We’ve seen nearly every major clothing brand – from the Gap to Louis Vuitton – set up one or more pop-up stores, drawing attention to their product lines and to their regular retail outlets. In contrast, a Munich-based brand isn’t attempting to supplement its fixed-store bread and butter; Clemens en August’s only offline sales are through temporary outlets, twice a year. Avoiding the pop-up moniker, the brand describes itself as being ‘on tour’.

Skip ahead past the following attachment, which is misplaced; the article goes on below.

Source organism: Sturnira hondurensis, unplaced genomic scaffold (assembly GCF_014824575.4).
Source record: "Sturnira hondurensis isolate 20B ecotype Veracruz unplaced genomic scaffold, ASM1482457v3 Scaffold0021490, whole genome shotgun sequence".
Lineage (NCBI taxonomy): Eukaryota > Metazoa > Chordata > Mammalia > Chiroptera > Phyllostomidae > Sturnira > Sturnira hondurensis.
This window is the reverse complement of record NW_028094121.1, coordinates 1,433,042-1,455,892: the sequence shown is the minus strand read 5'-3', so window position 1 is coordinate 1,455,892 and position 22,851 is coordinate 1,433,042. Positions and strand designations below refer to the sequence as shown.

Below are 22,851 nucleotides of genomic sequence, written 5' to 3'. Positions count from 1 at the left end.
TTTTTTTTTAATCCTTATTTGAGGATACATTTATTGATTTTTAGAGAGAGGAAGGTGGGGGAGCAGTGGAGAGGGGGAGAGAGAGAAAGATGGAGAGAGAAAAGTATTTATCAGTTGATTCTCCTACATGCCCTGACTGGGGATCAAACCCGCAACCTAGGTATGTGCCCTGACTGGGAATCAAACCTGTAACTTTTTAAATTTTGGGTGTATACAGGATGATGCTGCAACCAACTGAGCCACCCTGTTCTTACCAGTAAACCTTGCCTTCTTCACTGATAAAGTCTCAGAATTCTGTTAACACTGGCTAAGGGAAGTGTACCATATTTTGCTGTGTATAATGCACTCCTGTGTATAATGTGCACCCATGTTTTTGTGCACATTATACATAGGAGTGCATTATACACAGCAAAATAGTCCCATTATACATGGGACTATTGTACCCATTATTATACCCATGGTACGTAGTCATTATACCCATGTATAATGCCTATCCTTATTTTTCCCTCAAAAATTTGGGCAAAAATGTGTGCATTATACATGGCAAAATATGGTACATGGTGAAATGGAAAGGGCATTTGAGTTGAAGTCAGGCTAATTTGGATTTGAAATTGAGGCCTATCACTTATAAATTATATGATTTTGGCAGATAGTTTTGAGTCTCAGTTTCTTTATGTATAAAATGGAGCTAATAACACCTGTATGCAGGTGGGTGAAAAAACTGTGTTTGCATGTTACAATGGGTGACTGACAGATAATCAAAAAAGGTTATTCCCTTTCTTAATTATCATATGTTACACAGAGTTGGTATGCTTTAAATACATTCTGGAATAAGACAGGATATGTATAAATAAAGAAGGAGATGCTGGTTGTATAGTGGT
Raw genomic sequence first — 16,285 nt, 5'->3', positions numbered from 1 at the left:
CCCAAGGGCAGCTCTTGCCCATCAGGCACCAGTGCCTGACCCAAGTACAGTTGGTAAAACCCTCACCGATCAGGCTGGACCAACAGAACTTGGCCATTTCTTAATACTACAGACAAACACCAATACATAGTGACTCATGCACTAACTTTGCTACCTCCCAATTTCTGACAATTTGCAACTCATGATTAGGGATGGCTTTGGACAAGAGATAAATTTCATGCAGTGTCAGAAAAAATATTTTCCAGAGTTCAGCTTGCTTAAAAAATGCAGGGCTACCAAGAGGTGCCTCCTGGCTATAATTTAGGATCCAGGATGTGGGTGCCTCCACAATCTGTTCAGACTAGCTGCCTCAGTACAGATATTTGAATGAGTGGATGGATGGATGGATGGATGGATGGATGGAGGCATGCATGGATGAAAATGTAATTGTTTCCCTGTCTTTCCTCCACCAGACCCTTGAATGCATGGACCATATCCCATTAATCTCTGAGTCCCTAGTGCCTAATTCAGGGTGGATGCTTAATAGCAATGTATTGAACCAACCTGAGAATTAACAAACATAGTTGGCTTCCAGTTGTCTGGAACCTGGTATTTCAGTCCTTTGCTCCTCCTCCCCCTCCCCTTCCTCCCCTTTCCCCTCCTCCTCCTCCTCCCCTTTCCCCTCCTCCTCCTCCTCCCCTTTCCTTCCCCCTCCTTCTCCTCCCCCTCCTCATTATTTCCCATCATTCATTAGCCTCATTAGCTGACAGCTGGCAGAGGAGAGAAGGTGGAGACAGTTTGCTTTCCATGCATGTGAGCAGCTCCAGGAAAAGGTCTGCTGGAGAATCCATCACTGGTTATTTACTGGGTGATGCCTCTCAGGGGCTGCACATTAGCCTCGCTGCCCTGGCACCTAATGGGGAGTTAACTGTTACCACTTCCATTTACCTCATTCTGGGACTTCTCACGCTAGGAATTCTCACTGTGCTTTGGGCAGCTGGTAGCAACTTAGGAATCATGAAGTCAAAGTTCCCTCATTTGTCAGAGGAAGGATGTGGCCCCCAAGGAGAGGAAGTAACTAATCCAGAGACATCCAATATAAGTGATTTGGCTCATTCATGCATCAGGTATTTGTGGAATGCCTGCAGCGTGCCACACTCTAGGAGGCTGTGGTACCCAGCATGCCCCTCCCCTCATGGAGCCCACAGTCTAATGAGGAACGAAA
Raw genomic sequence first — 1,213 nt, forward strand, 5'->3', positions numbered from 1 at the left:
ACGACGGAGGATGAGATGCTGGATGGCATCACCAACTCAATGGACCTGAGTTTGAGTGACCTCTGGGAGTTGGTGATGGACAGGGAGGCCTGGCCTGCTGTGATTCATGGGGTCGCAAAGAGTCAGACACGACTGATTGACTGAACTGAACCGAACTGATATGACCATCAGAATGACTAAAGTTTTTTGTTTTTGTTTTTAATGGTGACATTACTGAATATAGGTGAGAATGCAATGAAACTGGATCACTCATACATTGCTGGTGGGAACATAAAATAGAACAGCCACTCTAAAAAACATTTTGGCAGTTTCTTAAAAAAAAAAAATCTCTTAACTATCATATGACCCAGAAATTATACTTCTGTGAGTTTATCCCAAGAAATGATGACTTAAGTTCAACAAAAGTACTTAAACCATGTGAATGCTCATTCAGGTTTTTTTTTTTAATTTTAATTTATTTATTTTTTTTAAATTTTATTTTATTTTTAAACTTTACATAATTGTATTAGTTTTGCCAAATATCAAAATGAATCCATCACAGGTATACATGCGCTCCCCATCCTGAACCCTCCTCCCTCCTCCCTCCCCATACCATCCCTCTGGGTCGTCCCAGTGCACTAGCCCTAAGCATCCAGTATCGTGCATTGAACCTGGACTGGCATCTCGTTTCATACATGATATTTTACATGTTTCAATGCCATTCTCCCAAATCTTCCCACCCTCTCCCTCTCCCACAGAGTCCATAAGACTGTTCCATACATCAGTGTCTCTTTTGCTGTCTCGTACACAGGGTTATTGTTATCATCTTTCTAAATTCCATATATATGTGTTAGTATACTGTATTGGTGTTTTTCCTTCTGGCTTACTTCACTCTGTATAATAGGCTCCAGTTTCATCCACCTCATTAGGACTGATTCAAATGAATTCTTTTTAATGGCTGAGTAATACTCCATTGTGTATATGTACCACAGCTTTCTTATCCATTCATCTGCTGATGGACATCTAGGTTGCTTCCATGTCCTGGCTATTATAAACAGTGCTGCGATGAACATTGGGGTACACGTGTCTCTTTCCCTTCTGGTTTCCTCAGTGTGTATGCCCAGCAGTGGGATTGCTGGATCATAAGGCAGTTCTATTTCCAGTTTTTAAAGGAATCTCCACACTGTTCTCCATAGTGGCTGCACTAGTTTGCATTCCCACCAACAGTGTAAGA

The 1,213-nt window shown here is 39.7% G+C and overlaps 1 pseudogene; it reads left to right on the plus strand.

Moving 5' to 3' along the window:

Each season Clemens en August travels to an assortment of fashion-minded cities to sell its current collections in contemporary art galleries for only three days at a time. By cutting out the retail margin, the strategy lets the brand offer its clothes at substantially lower prices than they otherwise could. Through planned scarcity, meanwhile, the strategy creates a new sense of exclusivity based on limited availability, not price. Together, those benefits have clearly helped the brand survive during these tough economic times, allowing it to win a cult following and to see a sales increase of 30 percent in 2009. While it also sells through its online store, Clemens en August maintains a sense of scarcity: the third floor of its webshop is reserved for customers who’ve visited the most recent tour.